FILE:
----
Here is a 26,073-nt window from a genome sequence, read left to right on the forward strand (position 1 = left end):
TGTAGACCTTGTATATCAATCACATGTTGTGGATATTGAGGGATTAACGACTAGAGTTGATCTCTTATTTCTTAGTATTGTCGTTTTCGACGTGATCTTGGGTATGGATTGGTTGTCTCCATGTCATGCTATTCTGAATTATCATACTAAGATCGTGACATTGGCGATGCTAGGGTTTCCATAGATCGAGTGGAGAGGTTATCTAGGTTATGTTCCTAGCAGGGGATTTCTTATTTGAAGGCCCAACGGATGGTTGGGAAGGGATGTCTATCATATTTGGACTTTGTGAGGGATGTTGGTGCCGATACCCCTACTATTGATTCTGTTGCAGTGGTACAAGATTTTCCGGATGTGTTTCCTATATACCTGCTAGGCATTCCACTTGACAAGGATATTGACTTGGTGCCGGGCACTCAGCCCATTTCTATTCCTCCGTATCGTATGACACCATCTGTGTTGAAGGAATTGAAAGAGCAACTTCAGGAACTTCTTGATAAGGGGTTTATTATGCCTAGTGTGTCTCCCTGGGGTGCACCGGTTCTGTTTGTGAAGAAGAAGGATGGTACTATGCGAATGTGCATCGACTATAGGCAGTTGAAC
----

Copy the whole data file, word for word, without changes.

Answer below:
Here is a 26,073-nt window from a genome sequence, read left to right on the forward strand (position 1 = left end):
TGTAGACCTTGTATATCAATCACATGTTGTGGATATTGAGGGATTAACGACTAGAGTTGATCTCTTATTTCTTAGTATTGTCGTTTTCGACGTGATCTTGGGTATGGATTGGTTGTCTCCATGTCATGCTATTCTGAATTATCATACTAAGATCGTGACATTGGCGATGCTAGGGTTTCCATAGATCGAGTGGAGAGGTTATCTAGGTTATGTTCCTAGCAGGGGATTTCTTATTTGAAGGCCCAACGGATGGTTGGGAAGGGATGTCTATCATATTTGGACTTTGTGAGGGATGTTGGTGCCGATACCCCTACTATTGATTCTGTTGCAGTGGTACAAGATTTTCCGGATGTGTTTCCTATATACCTGCTAGGCATTCCACTTGACAAGGATATTGACTTGGTGCCGGGCACTCAGCCCATTTCTATTCCTCCGTATCGTATGACACCATCTGTGTTGAAGGAATTGAAAGAGCAACTTCAGGAACTTCTTGATAAGGGGTTTATTATGCCTAGTGTGTCTCCCTGGGGTGCACCGGTTCTGTTTGTGAAGAAGAAGGATGGTACTATGCGAATGTGCATCGACTATAGGCAGTTGAAC